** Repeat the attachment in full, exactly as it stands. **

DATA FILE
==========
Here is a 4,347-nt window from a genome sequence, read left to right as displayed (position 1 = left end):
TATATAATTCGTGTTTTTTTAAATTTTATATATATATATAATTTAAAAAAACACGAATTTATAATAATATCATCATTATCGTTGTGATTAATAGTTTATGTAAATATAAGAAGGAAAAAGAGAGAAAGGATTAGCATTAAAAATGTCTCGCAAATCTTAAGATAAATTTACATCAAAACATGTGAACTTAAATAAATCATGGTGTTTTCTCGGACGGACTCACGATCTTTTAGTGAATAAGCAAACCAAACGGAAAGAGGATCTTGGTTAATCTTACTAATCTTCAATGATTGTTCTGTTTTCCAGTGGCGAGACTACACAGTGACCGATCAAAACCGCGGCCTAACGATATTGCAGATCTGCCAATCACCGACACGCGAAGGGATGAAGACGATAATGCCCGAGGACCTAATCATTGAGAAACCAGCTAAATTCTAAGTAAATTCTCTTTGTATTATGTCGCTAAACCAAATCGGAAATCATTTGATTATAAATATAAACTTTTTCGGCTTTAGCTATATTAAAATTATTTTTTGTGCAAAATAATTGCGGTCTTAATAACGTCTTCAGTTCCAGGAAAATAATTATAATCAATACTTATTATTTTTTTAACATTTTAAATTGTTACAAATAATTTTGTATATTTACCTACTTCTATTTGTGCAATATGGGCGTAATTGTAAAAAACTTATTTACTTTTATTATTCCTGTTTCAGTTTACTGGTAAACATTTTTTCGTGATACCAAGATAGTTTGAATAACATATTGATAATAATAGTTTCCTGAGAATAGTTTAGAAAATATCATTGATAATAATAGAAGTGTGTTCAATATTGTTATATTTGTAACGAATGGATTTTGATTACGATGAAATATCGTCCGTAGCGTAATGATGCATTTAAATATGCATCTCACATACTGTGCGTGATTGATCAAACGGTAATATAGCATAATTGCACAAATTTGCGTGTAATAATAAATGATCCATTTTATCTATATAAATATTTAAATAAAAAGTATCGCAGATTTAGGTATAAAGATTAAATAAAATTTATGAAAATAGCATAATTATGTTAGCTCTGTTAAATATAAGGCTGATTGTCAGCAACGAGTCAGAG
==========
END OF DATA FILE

Here is a 4,347-nt window from a genome sequence, read left to right as displayed (position 1 = left end):
TATATAATTCGTGTTTTTTTAAATTTTATATATATATATAATTTAAAAAAACACGAATTTATAATAATATCATCATTATCGTTGTGATTAATAGTTTATGTAAATATAAGAAGGAAAAAGAGAGAAAGGATTAGCATTAAAAATGTCTCGCAAATCTTAAGATAAATTTACATCAAAACATGTGAACTTAAATAAATCATGGTGTTTTCTCGGACGGACTCACGATCTTTTAGTGAATAAGCAAACCAAACGGAAAGAGGATCTTGGTTAATCTTACTAATCTTCAATGATTGTTCTGTTTTCCAGTGGCGAGACTACACAGTGACCGATCAAAACCGCGGCCTAACGATATTGCAGATCTGCCAATCACCGACACGCGAAGGGATGAAGACGATAATGCCCGAGGACCTAATCATTGAGAAACCAGCTAAATTCTAAGTAAATTCTCTTTGTATTATGTCGCTAAACCAAATCGGAAATCATTTGATTATAAATATAAACTTTTTCGGCTTTAGCTATATTAAAATTATTTTTTGTGCAAAATAATTGCGGTCTTAATAACGTCTTCAGTTCCAGGAAAATAATTATAATCAATACTTATTATTTTTTTAACATTTTAAATTGTTACAAATAATTTTGTATATTTACCTACTTCTATTTGTGCAATATGGGCGTAATTGTAAAAAACTTATTTACTTTTATTATTCCTGTTTCAGTTTACTGGTAAACATTTTTTCGTGATACCAAGATAGTTTGAATAACATATTGATAATAATAGTTTCCTGAGAATAGTTTAGAAAATATCATTGATAATAATAGAAGTGTGTTCAATATTGTTATATTTGTAACGAATGGATTTTGATTACGATGAAATATCGTCCGTAGCGTAATGATGCATTTAAATATGCATCTCACATACTGTGCGTGATTGATCAAACGGTAATATAGCATAATTGCACAAATTTGCGTGTAATAATAAATGATCCATTTTATCTATATAAATATTTAAATAAAAAGTATCGCAGATTTAGGTATAAAGATTAAATAAAATTTATGAAAATAGCATAATTATGTTAGCTCTGTTAAATATAAGGCTGATTGTCAGCAACGAGTCAGAG